We bet you thought that quarters were for purchasing products or testing your luck out at the vending machines. But, state quarters had another idea in mind when the State Quarters Program was enacted in 1997. While the focus of the mint is on producing coinage, they also try to keep the popularity of coin collecting growing and the newest revitalization of the hobby, state quarters, was designed to bring in the new generation of coin collectors. And boy did it work! Nearly half of the U.S. population collects the coins for fun or a serious collection, which has created an additional $3-billion for the U.S. government by collectors taking the coins out of circulation.
Each state quarter is unique to the others. While some focus on heroes in the state's history, others display landmarks, animals, and plants that bring the history and culture of the state to life. Other coins feature characteristics never before found on U.S. coinage such as Alabama's quarter which is the first U.S. coin to feature Braille writing and the Charter Oak on the Connecticut coin that fell in an 1856 storm, yet can also be found on the 1936 half-dollar.
State quarters are some of the most interesting coins a numismatist can collect, both new and experienced. Let's see how well you know your state quarters by identifying them from an image!
Texas became a state on December 29, 1845. Its coin is framed by a lariat to commemorate Texas' cattle and cowboy history and its frontier spirit.
Vermont became a state on March 4, 1791. Its coin shows Camel's Hump Mountain behind a person collecting sap buckets from maple trees.
Louisiana became a state on April 30, 1812. Its coin commemorates the Louisiana Purchase by showing an outline of the Purchase territory along with a trumpet, musical notes, and the state bird, the pelican.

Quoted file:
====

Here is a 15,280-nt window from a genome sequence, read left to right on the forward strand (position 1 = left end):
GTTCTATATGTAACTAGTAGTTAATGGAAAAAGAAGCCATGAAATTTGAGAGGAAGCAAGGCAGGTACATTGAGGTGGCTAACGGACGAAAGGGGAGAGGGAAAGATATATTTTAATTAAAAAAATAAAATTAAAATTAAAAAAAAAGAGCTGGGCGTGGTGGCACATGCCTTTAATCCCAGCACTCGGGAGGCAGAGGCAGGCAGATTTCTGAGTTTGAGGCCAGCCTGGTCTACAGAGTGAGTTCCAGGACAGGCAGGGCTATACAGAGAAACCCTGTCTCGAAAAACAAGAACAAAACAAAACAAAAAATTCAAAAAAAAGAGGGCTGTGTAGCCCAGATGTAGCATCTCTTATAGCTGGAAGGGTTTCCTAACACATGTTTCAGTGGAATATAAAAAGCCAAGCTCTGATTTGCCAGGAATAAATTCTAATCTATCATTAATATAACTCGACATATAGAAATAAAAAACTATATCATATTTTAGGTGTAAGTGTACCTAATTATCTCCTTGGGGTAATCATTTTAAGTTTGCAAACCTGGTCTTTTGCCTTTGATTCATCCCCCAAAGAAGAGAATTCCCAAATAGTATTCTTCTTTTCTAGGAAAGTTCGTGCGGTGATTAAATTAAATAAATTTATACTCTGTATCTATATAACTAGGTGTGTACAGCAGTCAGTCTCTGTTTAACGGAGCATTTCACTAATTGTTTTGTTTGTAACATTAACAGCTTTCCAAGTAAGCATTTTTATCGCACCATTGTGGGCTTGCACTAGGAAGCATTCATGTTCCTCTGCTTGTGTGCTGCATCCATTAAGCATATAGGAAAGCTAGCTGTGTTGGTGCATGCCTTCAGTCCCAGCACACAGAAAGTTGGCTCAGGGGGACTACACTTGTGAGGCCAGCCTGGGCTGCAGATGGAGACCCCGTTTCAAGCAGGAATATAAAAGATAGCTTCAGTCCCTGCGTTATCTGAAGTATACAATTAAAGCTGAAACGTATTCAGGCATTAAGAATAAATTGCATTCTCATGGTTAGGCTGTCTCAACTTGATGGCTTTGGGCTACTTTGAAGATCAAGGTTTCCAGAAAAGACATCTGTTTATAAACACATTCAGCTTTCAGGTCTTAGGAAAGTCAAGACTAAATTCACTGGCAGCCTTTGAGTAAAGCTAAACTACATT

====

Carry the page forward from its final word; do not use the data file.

Kentucky became a state on June 1, 1792. Its coin shows Federal Hill and a thoroughbred racehorse.
New York became a state on July 26, 1788. Its coin features the Statue of Liberty and eleven stars, because it was the eleventh state in the Union.
Florida became a state on March 3, 1845. Its coin, dubbed "Gateway to Discovery," features a 16th-century Spanish galleon, a space shuttle, and a strip of land with Sabal palm trees.
Tennessee became a state on June 1, 1796. Its coin commemorates the state's connection to music with an image of a fiddle, a trumpet, and a guitar.
Indiana became a state on December 11, 1816. Its coin commemorates the Indianapolis 500 with a racecar and its admittance into the union with nineteen stars.
South Dakota became a state on November 2, 1889. Its coin features a Chinese ring-necked pheasant (the state bird) flying over Mount Rushmore.
Colorado's state flower is the Rocky Mountain columbine. It's nickname is the "Centennial State."
New Hampshire became a state on June 21, 1788. Its coin commemorates the rock formation, The Old Man of the Mountain.
Minnesota became a state on May 11, 1858. Its coin commemorates its nickname, "Land of 1,000 Lakes," with a picture of two people fishing in a tree-lined lake, while a loon watches them from the water.
North Carolina became a state on November 21, 1789. Its coin commemorates the first flight that took place in Kill Devil Hills.
South Carolina became a state on May 23, 1788. Its coin features three state symbols: the Palmetto tree, the Carolina Wren, and the Yellow Jessamine.
Michigan became a state on January 26, 1837. Its coin commemorates its status as the Great Lakes state; its border touches four of the five Great Lakes.
Nebraska became a state on March 1, 1867. Its coin features pioneers in an ox-drawn covered wagon with Chimney Rock in the background.
Arkansas became a state on June 15, 1836. It has seventy-five counties and one national park.
Nevada became a state on October 31, 1864. Its coin shows three wild stallions, snow-capped mountains, and the sun.
Montana became a state in 1889. Its coin is dubbed "Big Sky Country" and features a bison skull above the state's landscape.